Let us make an in-depth study of the effect of income change and price change on consumption curve.

Effect of Income Change:

Suppose when the consumer’s income is M, the price line is AB. The equilibrium position is R where AB touches indifference curve IC1.

If the consumer’s income increases, he will be able to buy more X and Y. The Price Line will move outwards parallel to itself, be­coming (say) CD. The equilibrium position of the consumer will now be S, where CD touches another indifference curve IC3. If the income increases again, the Price Line will move further outwards. If it is now GH, the consumer will be at equilibrium at V.

If we join R, S, V and similar other points of tangency we get a line like ICC. This line shows the effects of income changes on consumption. It is called the Income – Consumption Curve or the Expenditure- Consumption Curve. When income increases the consumer moves upwards along ICC; when income decreases he moves downwards along ICC.

Income Consumption Curve

The shape of ICC depends on the shape of the indifference curves. In case of inferior goods it will bend away from the axis which represents such goods, showing that, as income increases, the consumption of such a good decreases.

Effect of Price Change:

Suppose AB is the price line when the price of X is such that the consumer can buy OB with his income. The consumer is at equili­brium at R. Suppose now the price of X falls. The consumer can now buy more X. So the Price Line becomes (say) AC.

The equili­brium position is now S, where AC touches indifference curve I1. If the price of X falls further, the consumer will be at equilibrium at a point like V. A line joining R, S, V and similar other points shows the effects of price changes on consumption. It is called the Price Consumption Curve.

When the price of both the commodities change, the positions of both A and B change. The point of tangency between the new price line and an indifference curve shows the new equili­brium position. So all prices change, and their effect on the consumer’s equilibrium position, can be diagrammatically represented on the Indifference Map of the consumer.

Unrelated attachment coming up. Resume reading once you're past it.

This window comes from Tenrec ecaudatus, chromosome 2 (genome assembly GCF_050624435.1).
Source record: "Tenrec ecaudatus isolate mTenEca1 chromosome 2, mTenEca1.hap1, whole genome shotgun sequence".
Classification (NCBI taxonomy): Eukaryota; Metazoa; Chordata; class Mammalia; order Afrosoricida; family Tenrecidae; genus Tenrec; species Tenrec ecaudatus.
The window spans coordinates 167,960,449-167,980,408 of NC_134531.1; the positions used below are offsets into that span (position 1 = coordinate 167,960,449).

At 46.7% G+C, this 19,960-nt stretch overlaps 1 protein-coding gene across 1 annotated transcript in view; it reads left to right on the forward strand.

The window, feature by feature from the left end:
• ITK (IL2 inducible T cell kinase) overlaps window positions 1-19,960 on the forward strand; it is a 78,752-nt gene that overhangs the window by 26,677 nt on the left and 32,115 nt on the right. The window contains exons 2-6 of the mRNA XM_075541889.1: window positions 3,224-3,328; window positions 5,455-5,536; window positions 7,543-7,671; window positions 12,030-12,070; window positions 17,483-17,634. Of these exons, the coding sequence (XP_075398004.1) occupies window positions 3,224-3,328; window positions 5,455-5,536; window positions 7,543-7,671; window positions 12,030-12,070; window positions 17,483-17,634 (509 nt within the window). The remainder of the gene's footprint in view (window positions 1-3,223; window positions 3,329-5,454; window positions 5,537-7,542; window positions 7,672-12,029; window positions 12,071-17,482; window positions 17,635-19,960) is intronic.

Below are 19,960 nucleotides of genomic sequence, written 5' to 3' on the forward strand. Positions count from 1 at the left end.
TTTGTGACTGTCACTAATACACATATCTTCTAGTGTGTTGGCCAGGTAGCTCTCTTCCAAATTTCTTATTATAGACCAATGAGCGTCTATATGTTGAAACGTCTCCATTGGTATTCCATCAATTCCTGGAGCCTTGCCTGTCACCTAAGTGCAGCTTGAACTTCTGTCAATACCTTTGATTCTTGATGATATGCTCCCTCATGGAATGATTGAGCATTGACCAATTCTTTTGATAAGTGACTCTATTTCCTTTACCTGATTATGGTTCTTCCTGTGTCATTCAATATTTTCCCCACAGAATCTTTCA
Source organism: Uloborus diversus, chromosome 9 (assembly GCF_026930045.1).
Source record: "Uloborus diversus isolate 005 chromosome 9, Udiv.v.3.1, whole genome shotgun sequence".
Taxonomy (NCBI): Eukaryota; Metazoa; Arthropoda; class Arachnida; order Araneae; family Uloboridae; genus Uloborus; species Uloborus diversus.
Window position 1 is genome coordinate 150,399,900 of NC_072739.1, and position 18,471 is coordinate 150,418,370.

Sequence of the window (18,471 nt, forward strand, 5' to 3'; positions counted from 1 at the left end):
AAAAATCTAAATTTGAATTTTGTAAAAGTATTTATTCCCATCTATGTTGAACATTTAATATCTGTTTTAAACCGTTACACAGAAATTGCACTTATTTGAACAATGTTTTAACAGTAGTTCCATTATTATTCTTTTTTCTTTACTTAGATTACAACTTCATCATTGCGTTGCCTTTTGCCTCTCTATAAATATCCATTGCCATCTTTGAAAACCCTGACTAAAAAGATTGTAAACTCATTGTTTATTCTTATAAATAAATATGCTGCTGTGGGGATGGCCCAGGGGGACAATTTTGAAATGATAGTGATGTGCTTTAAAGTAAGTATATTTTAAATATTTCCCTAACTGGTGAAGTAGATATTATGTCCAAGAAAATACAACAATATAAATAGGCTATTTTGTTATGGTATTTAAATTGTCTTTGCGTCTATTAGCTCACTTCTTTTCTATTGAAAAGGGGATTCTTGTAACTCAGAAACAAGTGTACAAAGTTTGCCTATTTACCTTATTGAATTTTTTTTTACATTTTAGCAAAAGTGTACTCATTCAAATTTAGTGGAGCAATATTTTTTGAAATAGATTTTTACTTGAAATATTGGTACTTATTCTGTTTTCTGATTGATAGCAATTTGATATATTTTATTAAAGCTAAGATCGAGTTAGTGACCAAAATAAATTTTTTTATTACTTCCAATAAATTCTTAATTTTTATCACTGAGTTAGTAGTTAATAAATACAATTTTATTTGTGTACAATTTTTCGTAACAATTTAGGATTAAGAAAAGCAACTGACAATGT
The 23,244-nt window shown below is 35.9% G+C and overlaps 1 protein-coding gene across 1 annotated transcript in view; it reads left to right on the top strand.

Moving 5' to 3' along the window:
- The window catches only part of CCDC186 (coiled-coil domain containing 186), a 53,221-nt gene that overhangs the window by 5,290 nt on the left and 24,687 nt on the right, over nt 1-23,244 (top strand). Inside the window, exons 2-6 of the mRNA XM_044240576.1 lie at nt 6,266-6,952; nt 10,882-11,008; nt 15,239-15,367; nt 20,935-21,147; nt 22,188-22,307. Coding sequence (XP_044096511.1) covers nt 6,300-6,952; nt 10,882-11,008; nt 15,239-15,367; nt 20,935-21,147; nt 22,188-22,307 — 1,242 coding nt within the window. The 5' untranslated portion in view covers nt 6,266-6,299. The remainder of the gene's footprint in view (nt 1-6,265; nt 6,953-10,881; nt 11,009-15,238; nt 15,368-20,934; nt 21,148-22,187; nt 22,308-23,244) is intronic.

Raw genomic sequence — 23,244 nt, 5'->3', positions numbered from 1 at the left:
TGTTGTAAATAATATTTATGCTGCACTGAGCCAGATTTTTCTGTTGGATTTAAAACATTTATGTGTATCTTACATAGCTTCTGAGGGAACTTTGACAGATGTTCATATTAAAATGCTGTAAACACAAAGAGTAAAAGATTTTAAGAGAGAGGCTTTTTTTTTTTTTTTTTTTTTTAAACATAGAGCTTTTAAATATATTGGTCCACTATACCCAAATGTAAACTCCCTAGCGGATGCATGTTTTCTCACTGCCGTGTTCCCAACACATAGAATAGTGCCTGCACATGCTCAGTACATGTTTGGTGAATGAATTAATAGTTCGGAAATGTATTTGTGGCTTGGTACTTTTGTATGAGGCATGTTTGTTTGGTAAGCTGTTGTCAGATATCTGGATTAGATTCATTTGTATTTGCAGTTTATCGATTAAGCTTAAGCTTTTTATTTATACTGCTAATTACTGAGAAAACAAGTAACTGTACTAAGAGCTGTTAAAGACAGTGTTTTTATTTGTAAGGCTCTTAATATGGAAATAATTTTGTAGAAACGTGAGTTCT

(a) Normal Goods:


A change in price of a commodity affects its demand. Its demand curve is affected both by the income effect and the substitution effect. The effects vary according to the nature of the commodity and the taste and preferences of the consumer. In case of normal goods, the demand varies inversely with the price.

Both the income effect and substitution effect induce the consumer to buy more of the commodity, the price of which has fallen. The ultimate effect on demand for the commodity is increase. The reverse effect occurs when price rises. These are shown in Fig. 4.12. In case of normal goods the income-elasticities of demand are positive.

Price Consumption Curve

(b) Inferior Goods:

Goods which are both purchased less when income rises, are called Inferior Goods. In case of such goods, the income effect is negative or weak and the substitution effect is positive or strong. The ultimate effect on demand for such a commodity is a slow increase or complete stoppages.


For example, a man may buy less (or no) coarse cloth and use more fine cloth in its place as his income rises. The inferior goods depend on the taste of individual buyer. When a commodity has several grades and specific qualities of goods and services, any of the grades can be called inferior goods for somebody or some group of people.